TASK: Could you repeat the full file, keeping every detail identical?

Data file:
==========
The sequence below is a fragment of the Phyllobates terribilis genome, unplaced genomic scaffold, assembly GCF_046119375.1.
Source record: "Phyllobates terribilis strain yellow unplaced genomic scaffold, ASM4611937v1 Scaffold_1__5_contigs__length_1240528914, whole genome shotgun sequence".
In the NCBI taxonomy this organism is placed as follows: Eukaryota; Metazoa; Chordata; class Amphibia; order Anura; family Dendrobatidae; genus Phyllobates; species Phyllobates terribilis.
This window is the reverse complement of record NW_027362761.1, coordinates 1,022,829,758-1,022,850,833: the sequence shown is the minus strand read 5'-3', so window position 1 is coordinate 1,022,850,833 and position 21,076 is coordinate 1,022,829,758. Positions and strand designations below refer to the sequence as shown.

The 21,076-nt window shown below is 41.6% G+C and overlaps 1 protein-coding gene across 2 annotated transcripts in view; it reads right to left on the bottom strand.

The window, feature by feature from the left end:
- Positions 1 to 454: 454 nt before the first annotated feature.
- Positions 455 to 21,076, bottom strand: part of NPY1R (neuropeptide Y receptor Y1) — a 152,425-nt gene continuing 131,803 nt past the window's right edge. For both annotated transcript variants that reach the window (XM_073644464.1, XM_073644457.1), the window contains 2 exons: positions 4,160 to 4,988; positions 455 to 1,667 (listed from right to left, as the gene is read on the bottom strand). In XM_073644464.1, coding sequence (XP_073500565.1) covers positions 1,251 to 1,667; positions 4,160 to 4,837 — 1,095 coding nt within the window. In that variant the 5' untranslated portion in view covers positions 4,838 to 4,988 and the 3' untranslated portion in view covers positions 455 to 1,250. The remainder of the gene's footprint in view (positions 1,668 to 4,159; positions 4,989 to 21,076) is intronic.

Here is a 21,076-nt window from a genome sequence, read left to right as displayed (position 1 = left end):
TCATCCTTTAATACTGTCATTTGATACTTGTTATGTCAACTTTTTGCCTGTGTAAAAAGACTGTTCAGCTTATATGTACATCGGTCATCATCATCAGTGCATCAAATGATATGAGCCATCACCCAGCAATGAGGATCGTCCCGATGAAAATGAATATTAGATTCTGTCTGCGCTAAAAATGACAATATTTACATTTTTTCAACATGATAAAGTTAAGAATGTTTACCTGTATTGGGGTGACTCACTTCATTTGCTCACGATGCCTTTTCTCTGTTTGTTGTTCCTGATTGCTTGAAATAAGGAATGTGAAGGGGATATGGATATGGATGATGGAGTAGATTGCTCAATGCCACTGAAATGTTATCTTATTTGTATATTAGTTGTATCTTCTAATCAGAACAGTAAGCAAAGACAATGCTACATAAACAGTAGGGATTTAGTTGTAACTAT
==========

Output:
The sequence below is a fragment of the Phyllobates terribilis genome, unplaced genomic scaffold, assembly GCF_046119375.1.
Source record: "Phyllobates terribilis strain yellow unplaced genomic scaffold, ASM4611937v1 Scaffold_1__5_contigs__length_1240528914, whole genome shotgun sequence".
In the NCBI taxonomy this organism is placed as follows: Eukaryota; Metazoa; Chordata; class Amphibia; order Anura; family Dendrobatidae; genus Phyllobates; species Phyllobates terribilis.
This window is the reverse complement of record NW_027362761.1, coordinates 1,022,829,758-1,022,850,833: the sequence shown is the minus strand read 5'-3', so window position 1 is coordinate 1,022,850,833 and position 21,076 is coordinate 1,022,829,758. Positions and strand designations below refer to the sequence as shown.

The 21,076-nt window shown below is 41.6% G+C and overlaps 1 protein-coding gene across 2 annotated transcripts in view; it reads right to left on the bottom strand.

The window, feature by feature from the left end:
- Positions 1 to 454: 454 nt before the first annotated feature.
- Positions 455 to 21,076, bottom strand: part of NPY1R (neuropeptide Y receptor Y1) — a 152,425-nt gene continuing 131,803 nt past the window's right edge. For both annotated transcript variants that reach the window (XM_073644464.1, XM_073644457.1), the window contains 2 exons: positions 4,160 to 4,988; positions 455 to 1,667 (listed from right to left, as the gene is read on the bottom strand). In XM_073644464.1, coding sequence (XP_073500565.1) covers positions 1,251 to 1,667; positions 4,160 to 4,837 — 1,095 coding nt within the window. In that variant the 5' untranslated portion in view covers positions 4,838 to 4,988 and the 3' untranslated portion in view covers positions 455 to 1,250. The remainder of the gene's footprint in view (positions 1,668 to 4,159; positions 4,989 to 21,076) is intronic.

Here is a 21,076-nt window from a genome sequence, read left to right as displayed (position 1 = left end):
TCATCCTTTAATACTGTCATTTGATACTTGTTATGTCAACTTTTTGCCTGTGTAAAAAGACTGTTCAGCTTATATGTACATCGGTCATCATCATCAGTGCATCAAATGATATGAGCCATCACCCAGCAATGAGGATCGTCCCGATGAAAATGAATATTAGATTCTGTCTGCGCTAAAAATGACAATATTTACATTTTTTCAACATGATAAAGTTAAGAATGTTTACCTGTATTGGGGTGACTCACTTCATTTGCTCACGATGCCTTTTCTCTGTTTGTTGTTCCTGATTGCTTGAAATAAGGAATGTGAAGGGGATATGGATATGGATGATGGAGTAGATTGCTCAATGCCACTGAAATGTTATCTTATTTGTATATTAGTTGTATCTTCTAATCAGAACAGTAAGCAAAGACAATGCTACATAAACAGTAGGGATTTAGTTGTAACTAT